The End in the Middle

The Rectory, December 1996

The Revd Canon Leslie MorleyThe End is Nigh, read the placards of some street evangelists, and we shudder at this narrow and threatening presentation of the Christian faith. Yet Advent is the season in the Church’s year when we are encouraged to think about the end of all things, and to live in a lively expectation of and longing for the final establishment of God’s kingdom of justice, truth and peace.

A couple of years ago an American academic Francis Fukayama wrote a book which had many people talking, called The End of History. His thesis was that with the fall of Communism we have witnessed the triumph of consumer capitalism and entered a steady state of consumption based on a free market economy which is the best possible system, and to which it is now clear there are no alternatives. Since history is about the development of and the conflict between competing political, economic and social forces, it has now come to an end because there are no more political, economic or social developments to chart. Time of course goes on but there is no future goal for which to aim, no greater economic or social justice to strive for. The End is not just nigh it has arrived, and it is Western capitalism! This is not very good news for those living in shanty towns in Latin America or Asia, in cardboard boxes in London, nor for any one born in a pub garage in Palestine. Nor does it seem to be a very exciting vision of the fulfilment of human potential and longings. To live is to shop may be a slogan for the run up to Christmas, but most people hold out greater hopes of life than this both for themselves and for the poor of the world.

Yet in a strange way the book mirrors the Christian hope - certainly not the content of that hope, but because the birth of Christ also announces the end of history. Jesus’ first statement in Mark’s Gospel is "the time is fulfilled and the kingdom of God has come near; repent and believe the good news" (Mark 1.15). The first Christians came to understand this in relation to the person of Jesus. Here is the end product, if you like, of the human race. This is who and what we are meant to be. This is the goal of creation and of our human struggle. This is where we are all heading. Christ is the End. In Christ we see who we are and what we are to become. We see the glory in our midst and our hope is that His glory will transfigure us as individuals, and as peoples and nations, into His likeness. This is the End of History and it is not Consumerism or the Free Market but Love. This was put in a nutshell by a writer who said that Christ has come as the end in the middle. Of course life goes on but the End is no longer hidden, it is revealed in the middle of time by the coming of Christ. In a sense there is no further development or evolution for humanity beyond Christlikeness, beyond oneness with Christ. So our hope is not focused on some future utopian era but on being drawn into the life of Christ now. To live in Christ now is to make the End a present reality, it is to live the petition thy kingdom come on earth as it is in heaven.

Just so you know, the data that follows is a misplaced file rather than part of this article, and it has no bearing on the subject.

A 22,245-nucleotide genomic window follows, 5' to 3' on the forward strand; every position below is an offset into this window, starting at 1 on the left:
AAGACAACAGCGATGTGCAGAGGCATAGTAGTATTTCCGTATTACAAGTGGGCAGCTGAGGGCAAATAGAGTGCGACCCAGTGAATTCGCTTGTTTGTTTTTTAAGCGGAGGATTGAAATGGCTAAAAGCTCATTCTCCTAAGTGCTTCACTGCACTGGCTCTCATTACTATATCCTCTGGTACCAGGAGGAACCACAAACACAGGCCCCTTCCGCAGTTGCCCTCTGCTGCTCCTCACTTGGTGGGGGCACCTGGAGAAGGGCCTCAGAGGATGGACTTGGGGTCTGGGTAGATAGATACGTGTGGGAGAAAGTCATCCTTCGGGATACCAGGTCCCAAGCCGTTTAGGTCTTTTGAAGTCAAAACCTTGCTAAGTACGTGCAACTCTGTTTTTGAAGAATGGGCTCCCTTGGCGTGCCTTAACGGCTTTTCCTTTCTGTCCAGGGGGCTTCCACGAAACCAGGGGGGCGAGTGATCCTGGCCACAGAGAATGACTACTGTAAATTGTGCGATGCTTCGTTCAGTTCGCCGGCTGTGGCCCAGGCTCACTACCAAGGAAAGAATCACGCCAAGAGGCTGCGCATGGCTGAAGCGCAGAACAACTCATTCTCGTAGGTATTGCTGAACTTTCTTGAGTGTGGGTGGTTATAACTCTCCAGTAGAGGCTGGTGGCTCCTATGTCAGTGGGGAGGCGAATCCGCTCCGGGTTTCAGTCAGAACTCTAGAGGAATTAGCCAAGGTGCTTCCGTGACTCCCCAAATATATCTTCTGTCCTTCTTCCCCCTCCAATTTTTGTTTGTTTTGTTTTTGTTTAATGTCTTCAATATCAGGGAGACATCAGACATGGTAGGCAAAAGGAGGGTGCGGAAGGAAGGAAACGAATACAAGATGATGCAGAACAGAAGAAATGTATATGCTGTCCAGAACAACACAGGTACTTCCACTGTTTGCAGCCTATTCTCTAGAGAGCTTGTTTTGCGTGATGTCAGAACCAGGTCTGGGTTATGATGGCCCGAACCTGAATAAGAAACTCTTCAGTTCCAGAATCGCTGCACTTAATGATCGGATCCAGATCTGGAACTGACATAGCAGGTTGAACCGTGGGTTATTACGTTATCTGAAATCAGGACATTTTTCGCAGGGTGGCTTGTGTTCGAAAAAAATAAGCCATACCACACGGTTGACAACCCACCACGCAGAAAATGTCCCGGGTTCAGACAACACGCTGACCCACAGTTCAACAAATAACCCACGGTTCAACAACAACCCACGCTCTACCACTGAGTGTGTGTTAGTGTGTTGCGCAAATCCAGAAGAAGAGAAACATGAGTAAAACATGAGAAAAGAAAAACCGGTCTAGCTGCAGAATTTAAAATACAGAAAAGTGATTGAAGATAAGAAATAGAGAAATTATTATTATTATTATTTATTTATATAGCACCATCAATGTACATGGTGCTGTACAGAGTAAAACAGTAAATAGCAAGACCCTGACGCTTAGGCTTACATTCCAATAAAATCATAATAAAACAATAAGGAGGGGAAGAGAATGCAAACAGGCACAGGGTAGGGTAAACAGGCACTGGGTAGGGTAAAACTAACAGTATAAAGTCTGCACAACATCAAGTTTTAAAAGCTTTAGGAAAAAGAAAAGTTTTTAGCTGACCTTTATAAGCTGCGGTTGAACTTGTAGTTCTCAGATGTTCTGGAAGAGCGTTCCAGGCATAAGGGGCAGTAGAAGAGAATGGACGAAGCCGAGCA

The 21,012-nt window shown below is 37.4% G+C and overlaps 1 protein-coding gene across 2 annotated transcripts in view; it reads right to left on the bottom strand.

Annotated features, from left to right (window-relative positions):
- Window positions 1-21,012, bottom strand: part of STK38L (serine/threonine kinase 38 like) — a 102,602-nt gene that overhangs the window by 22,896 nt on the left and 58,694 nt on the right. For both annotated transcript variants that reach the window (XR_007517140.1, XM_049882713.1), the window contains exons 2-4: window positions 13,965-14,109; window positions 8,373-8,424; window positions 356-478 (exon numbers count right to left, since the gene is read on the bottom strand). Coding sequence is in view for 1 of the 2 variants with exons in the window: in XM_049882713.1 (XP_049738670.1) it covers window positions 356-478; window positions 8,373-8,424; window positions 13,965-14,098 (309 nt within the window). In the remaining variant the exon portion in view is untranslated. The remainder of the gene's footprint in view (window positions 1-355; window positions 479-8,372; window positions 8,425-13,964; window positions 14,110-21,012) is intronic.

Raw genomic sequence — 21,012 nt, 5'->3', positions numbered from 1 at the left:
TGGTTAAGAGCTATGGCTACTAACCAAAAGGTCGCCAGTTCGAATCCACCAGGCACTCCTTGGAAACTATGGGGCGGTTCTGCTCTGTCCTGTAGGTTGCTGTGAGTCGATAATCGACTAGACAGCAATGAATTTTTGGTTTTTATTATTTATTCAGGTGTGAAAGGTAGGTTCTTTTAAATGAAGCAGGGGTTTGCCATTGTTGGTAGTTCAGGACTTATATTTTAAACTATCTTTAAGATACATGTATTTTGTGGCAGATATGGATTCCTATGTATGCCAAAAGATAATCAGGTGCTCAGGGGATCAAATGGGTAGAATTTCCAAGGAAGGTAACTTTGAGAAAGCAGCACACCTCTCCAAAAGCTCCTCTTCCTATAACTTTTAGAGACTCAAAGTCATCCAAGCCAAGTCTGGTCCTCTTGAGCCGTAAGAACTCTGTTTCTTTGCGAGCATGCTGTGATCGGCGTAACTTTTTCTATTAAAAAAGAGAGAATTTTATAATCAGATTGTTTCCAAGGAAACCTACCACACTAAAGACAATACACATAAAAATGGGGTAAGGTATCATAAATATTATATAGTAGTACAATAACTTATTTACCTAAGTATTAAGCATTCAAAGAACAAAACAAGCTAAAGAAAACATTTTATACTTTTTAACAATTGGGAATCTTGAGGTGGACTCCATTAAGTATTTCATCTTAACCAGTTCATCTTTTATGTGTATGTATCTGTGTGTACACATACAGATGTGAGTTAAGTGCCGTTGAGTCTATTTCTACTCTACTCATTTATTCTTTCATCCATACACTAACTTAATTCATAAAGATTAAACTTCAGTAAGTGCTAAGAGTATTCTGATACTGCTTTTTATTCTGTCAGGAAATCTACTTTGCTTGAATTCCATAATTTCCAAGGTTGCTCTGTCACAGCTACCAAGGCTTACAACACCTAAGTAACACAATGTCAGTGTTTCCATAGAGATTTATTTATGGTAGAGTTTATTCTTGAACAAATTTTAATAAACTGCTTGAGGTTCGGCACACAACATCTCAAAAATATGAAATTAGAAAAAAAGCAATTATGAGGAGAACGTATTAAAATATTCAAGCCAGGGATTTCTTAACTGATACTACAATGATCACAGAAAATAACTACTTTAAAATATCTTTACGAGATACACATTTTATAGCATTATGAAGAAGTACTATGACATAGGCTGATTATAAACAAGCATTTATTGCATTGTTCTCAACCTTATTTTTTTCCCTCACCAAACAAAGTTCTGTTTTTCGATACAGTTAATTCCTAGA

The End is Nigh is in a sense the right message for Advent. It is nigh because the feast of Christ’s birth is approaching. It is nigh because Christ is in our midst, the End has come into the middle, the goal of God’s creative work is completed and revealed in Christ. We are invited to make His life our own. This is of course a cause of great rejoicing for we have seen his glory, and yet it can also be a threat and a challenge if we still wish to write our own history and create our own goals. Our Advent longing and hope is that all things may be drawn into the life of Christ, his peace and justice; that all things may be filled with his glory, and that we may grow more fully into the End which is forever in our midst.

Leslie Morley


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Last revised 5th July 1997